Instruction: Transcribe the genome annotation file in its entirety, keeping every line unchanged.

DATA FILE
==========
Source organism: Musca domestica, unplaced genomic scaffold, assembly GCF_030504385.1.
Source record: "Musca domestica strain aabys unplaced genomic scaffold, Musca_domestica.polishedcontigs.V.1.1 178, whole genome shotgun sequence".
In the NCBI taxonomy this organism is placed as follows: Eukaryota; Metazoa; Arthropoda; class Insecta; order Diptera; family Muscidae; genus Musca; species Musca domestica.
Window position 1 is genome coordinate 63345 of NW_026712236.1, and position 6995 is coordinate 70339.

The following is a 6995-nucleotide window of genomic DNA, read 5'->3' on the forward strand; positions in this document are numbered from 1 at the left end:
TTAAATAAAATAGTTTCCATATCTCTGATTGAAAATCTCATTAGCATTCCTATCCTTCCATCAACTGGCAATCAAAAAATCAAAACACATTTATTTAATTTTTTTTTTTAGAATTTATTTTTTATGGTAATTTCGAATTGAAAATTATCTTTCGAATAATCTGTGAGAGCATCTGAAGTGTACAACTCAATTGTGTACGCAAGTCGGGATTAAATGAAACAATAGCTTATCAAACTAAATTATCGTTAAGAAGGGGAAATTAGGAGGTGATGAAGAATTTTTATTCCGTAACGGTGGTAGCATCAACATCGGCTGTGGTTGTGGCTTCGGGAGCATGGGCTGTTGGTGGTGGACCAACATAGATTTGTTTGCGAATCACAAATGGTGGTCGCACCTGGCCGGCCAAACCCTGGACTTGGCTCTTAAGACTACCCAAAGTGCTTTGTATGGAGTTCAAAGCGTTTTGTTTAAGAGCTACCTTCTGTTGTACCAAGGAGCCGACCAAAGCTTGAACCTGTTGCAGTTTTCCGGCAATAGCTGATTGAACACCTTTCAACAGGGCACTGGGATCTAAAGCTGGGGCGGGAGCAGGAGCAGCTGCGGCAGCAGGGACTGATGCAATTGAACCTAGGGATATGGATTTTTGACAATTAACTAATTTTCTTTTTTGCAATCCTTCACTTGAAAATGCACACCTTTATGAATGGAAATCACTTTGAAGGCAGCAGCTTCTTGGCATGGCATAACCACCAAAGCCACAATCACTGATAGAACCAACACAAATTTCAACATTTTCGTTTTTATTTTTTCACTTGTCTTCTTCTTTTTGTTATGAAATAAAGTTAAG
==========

Source organism: Musca domestica, unplaced genomic scaffold, assembly GCF_030504385.1.
Source record: "Musca domestica strain aabys unplaced genomic scaffold, Musca_domestica.polishedcontigs.V.1.1 178, whole genome shotgun sequence".
In the NCBI taxonomy this organism is placed as follows: Eukaryota; Metazoa; Arthropoda; class Insecta; order Diptera; family Muscidae; genus Musca; species Musca domestica.
Window position 1 is genome coordinate 63345 of NW_026712236.1, and position 6995 is coordinate 70339.

The following is a 6995-nucleotide window of genomic DNA, read 5'->3' on the forward strand; positions in this document are numbered from 1 at the left end:
TTAAATAAAATAGTTTCCATATCTCTGATTGAAAATCTCATTAGCATTCCTATCCTTCCATCAACTGGCAATCAAAAAATCAAAACACATTTATTTAATTTTTTTTTTTAGAATTTATTTTTTATGGTAATTTCGAATTGAAAATTATCTTTCGAATAATCTGTGAGAGCATCTGAAGTGTACAACTCAATTGTGTACGCAAGTCGGGATTAAATGAAACAATAGCTTATCAAACTAAATTATCGTTAAGAAGGGGAAATTAGGAGGTGATGAAGAATTTTTATTCCGTAACGGTGGTAGCATCAACATCGGCTGTGGTTGTGGCTTCGGGAGCATGGGCTGTTGGTGGTGGACCAACATAGATTTGTTTGCGAATCACAAATGGTGGTCGCACCTGGCCGGCCAAACCCTGGACTTGGCTCTTAAGACTACCCAAAGTGCTTTGTATGGAGTTCAAAGCGTTTTGTTTAAGAGCTACCTTCTGTTGTACCAAGGAGCCGACCAAAGCTTGAACCTGTTGCAGTTTTCCGGCAATAGCTGATTGAACACCTTTCAACAGGGCACTGGGATCTAAAGCTGGGGCGGGAGCAGGAGCAGCTGCGGCAGCAGGGACTGATGCAATTGAACCTAGGGATATGGATTTTTGACAATTAACTAATTTTCTTTTTTGCAATCCTTCACTTGAAAATGCACACCTTTATGAATGGAAATCACTTTGAAGGCAGCAGCTTCTTGGCATGGCATAACCACCAAAGCCACAATCACTGATAGAACCAACACAAATTTCAACATTTTCGTTTTTATTTTTTCACTTGTCTTCTTCTTTTTGTTATGAAATAAAGTTAAG